Alaska Governor Mike Dunleavy wants to sell the Mt. Edgecumbe High School Aquatics Center — before the brand new $26 million dollar facility has even opened to the public. The pool, which serves the state-run Mt. Edgecumbe boarding school in Sitka, is among numerous cuts proposed by the governor in his budget earlier this month.
Sitka Senator Bert Stedman, however, thinks the pool should be opened and given the chance to pay its own way with revenues at the door.
The new Mt. Edgecumbe High School Aquatics Center made a big splash among students, when it was briefly opened last spring for a quick swim. It was then shuttered until January, when students — but not the general public — were allowed in.
MEHS Superintendent Janelle Vanasse says the project is important and necessary for instruction at MEHS. It isn’t just a luxury pool.
“It’s been really great to get our kids in swimming. Many many many of our students come from rural communities that are on the water but very dangerous water,” she says. “And not the kind of water that you grow up in recreationally swimming.”
She says they have three classes right now that are using the pool: Some are already strong swimmers but several are just learning. And it’s absolutely integral, she says, that the school gives them opportunities to learn.
“I came from Western Alaska…about 50 percent of our students come from Western Alaska. That’s the area with the largest, the highest rates of drowning,” she says. “My time out there it was critical to get a swimming pool for that exact reason, for safety reasons.”
When Governor Mike Dunleavy’s proposed budget was released earlier this month, numerous organizations across the state saw big cuts — public schools, ferries, higher education. But this capital project was especially near and dear to the heart of Sitka senator Bert Stedman, who now co-chairs the Senate Finance Committee. The governor’s budget cuts $250,000 in operating funds that were approved by the legislature last year for the Mt. Edgecumbe Aquatics Center. The budget also includes a note that says the governor intends to sell or transfer the asset, making the $250,000 in funding unnecessary.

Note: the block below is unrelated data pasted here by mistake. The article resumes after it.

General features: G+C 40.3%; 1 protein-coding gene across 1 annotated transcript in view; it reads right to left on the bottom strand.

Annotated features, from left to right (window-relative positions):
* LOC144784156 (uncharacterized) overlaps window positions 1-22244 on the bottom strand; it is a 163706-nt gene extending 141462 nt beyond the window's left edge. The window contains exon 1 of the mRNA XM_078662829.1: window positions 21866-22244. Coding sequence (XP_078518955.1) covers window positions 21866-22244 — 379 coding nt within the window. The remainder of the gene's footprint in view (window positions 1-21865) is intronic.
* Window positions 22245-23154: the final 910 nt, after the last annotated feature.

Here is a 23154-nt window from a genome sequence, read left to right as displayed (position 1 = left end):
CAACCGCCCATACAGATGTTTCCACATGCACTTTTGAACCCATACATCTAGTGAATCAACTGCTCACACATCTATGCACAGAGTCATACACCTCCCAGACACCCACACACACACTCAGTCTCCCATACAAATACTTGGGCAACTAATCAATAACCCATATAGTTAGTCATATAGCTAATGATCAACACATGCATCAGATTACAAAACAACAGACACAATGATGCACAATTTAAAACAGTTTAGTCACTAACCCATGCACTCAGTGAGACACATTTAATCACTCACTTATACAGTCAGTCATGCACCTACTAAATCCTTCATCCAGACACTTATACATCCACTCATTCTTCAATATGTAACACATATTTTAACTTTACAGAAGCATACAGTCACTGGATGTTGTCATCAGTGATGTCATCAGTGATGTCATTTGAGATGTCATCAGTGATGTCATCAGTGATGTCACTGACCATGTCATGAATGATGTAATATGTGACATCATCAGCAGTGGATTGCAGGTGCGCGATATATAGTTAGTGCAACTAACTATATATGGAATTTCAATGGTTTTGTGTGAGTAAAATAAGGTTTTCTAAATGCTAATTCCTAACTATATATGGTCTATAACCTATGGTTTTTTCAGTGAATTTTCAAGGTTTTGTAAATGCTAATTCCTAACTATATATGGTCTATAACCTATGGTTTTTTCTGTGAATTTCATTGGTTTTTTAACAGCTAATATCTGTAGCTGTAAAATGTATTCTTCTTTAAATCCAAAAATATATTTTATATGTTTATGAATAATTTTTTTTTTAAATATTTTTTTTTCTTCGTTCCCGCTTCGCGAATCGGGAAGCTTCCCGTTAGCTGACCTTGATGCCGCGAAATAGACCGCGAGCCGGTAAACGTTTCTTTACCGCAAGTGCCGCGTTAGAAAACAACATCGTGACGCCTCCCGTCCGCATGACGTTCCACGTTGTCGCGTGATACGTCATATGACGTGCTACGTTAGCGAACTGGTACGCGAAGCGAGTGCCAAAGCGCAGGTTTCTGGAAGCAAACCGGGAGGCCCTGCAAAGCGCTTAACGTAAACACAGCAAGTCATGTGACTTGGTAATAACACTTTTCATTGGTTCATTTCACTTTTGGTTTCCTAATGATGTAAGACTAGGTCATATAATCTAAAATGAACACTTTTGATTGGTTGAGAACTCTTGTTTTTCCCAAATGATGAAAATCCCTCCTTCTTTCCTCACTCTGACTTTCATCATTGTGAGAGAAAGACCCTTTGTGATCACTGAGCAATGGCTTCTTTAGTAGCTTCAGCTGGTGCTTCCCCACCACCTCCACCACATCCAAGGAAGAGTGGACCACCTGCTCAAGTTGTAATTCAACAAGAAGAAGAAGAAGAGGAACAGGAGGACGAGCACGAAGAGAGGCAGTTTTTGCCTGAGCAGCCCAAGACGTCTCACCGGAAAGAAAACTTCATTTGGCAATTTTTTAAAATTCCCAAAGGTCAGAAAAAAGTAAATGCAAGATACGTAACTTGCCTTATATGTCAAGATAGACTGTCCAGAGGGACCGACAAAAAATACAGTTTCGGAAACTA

So when it comes to the future of the pool, Stedman does not mince words.
“I think it’s about as likely that the state is going to sell Mt. Edgecumbe High School swimming pool as we are going to sell the governor’s mansion with the governor in it,” Stedman says. “They can sell the pool with me in it when they sell the governor’s mansion with him in it.”
Stedman has been focused on getting an aquatic center for MEHS students for over 8 years. They broke ground on the $26 million dollar facility in 2016 and it opened for student use in January of this year.
Stedman is hopeful that there’s room in the operating budget to keep the pool open for another year so it can begin to make money and pay for itself.
“There’s language in the operating budget currently, proposed by the governor, to roll the funds forward for this year, of the pool, roll them into 2020,” Stedman says. “Those funds should enable the pool to operate and substantially close the, or generate revenue to offset its operating costs.”
And in the meantime, Mt. Edgecumbe superintendent Vanasse is unsure what will happen next, or how the future of the pool will play out in the legislature.
“It’s clear that the intention in the budget is for Mt. Edgecumbe or the state of Alaska to not be operating the Mt. Edgecumbe High School Aquatic Center,” she says. “What that may mean is still really, I think, in the discussion phase.”
At the very least, it’s a loss for Mt. Edgecumbe students, who have finally had a chance to learn to swim. Not that education must always be the top priority.. Vanasse says they have been able to open the pool a few times — just for fun.
“Recreationally we’ve got 400 students that, you know, we need to make their life enriching as well as academic, so it’s really great to have some evening swims.”
But fun doesn’t keep the lights on and the water warm at the Mt. Edgecumbe High School Aquatics Center.